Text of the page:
Ofsted chief hails Buffy as schoolgirl role model

Television companies should produce more female role models like Buffy the Vampire Slayer to encourage girls to assert themselves at school, David Bell, the chief inspector of schools, believes.

In a speech on Monday to mark International Women's Day, he will warn that girls are still too often dominated by boys in the classroom and find trhemselves pushed into the background when answering teachers' questions. "Studies tell us that boys more easily dominate classroom discussion," Mr Bell, chief executive of the Government's standards watchdog, Ofsted, will tell a conference organised by the Fawcett Society, which promotes equal opportunities.

"Boys' laddish behaviour can have a negative effect on girls' learning and some teachers have lower expectations of girls and find boys more stimulating to teach. We must deal with these matters in schools.

Mr Bell will add: "It is easy to mock the whole idea of role models and what children pick up in the media - but, if we believe that television can be a powerful influence on young lives, then having a balance of 'strong' and 'gentle' characters of both sexes is important.

"I'm not suggesting that Postman Pat is accompanied on his rounds by Postwoman Patricia in the interests of fairness. But more power to Buffy the Vampire Slayer, a strong fictional female character." He acknowledges the comment may seem a little "facetious", but adds: "It is not political correctness gone mad to want to ensure that different kinds of characters of both genders are well represented in the media."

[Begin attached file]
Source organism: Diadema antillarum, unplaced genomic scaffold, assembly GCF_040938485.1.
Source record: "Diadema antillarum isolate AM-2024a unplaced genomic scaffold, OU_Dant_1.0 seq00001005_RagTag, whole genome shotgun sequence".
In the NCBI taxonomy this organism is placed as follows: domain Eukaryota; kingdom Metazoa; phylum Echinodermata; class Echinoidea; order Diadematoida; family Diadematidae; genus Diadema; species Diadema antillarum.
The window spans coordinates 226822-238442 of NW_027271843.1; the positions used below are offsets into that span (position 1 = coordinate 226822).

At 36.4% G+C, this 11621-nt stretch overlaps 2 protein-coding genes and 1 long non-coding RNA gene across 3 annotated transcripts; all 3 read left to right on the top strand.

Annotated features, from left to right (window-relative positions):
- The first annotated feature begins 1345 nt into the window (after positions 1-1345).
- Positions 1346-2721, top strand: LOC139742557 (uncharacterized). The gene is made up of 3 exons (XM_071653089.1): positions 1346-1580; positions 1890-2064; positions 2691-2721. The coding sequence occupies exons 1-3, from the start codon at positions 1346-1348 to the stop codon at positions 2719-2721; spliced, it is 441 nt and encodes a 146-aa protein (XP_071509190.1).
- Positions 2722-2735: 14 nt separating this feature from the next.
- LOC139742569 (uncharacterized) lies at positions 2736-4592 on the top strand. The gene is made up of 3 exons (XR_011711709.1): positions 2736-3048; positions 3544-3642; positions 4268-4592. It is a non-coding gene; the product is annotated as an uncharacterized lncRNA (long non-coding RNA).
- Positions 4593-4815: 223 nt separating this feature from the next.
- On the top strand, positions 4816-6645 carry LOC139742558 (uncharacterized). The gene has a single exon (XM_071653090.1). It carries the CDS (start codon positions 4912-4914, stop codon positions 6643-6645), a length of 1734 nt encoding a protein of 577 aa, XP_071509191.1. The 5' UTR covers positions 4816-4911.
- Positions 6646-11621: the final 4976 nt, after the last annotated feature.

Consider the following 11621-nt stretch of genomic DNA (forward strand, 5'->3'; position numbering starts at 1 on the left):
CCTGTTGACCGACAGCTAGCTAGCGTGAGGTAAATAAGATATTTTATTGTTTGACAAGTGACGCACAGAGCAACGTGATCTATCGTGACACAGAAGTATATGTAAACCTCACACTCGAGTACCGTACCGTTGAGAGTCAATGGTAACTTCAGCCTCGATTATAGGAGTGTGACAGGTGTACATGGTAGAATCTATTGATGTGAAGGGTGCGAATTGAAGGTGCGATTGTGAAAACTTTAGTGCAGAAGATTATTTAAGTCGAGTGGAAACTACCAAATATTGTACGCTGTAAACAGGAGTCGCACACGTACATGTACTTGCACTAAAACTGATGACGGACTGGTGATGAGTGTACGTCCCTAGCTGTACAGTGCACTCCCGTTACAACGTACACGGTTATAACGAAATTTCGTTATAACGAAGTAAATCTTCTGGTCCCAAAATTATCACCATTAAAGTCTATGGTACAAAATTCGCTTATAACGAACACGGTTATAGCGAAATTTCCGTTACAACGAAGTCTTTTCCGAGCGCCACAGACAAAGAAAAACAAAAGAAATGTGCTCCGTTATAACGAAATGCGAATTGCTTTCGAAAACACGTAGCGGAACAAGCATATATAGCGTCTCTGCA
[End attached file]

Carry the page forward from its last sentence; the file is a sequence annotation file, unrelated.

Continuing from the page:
Mr Bell will argue that it is important to consider the use of language in schools to avoid stereotyping girls and boys. "The use of the word 'girl' is often used as an insult, meaning 'not up to it' or 'can't hack it' or 'inadequate'," he will say. "It is naïve to think that this has no effect on girls. There is a clear link here with homophobic bullying where boys in particular are exposed to bullying if their manner is not quite 'tough' enough for the prevailing male culture."

He will add that advertisements aimed at boys are "noisy and action packed with powerful images".

"It is unsurprising that overall children's perception is that it is better to be a boy," he will say. "One study asked boys and girls what it would be like if they woke up the following morning as a member of the opposite sex.

"Girls were more positive about being a boy - they see boys as more active, athletic and aggressive, more able to travel and have a better career.

"Boys were negative about being a girl - they see them as passive and weak."

Mr Bell will cite figures which show that while girls considerably outperform boys in school and exams and tests - with 44 per cent getting A and B grade passed at A-level compared with 41 per cent of boys - they still "do not seem to gain the golden prizes at the finishing line in terms of careers and salaries".

By the age of 50, male graduates on average are earning 44 per cent more than females.

Too often there was still gender bias in subject options with more boys choosing information technology and very few opting for home economics. In vocational qualifications, girls opted for health and social care while very few chose engineering.

"This carries on through school," he will say. "At A-level twice as many girls choose English, biology and social studies and more boys choose mathematics and physics - and again the pattern continues into higher education choices.

"International Women's Day is the perfect day to celebrate the academic and career achievements of girls and women but we must not underestimate the number of girls who do not reach their full potential. Some girls' self-esteem is affected from an early age. Others suffer problems more quietly than boys and so don't receive help and support.

"Boys are encouraged to be tougher and stand up for themselves: behaviour which is often discouraged in girls."

Dr Katherine Rake, the director of the Fawcett Society, will add: "The split between girls and boys subjects remains of great concern. More must be done to ensure that challenging gender stereotypes is written into all education policy, so boys and girls can reach their full potential."

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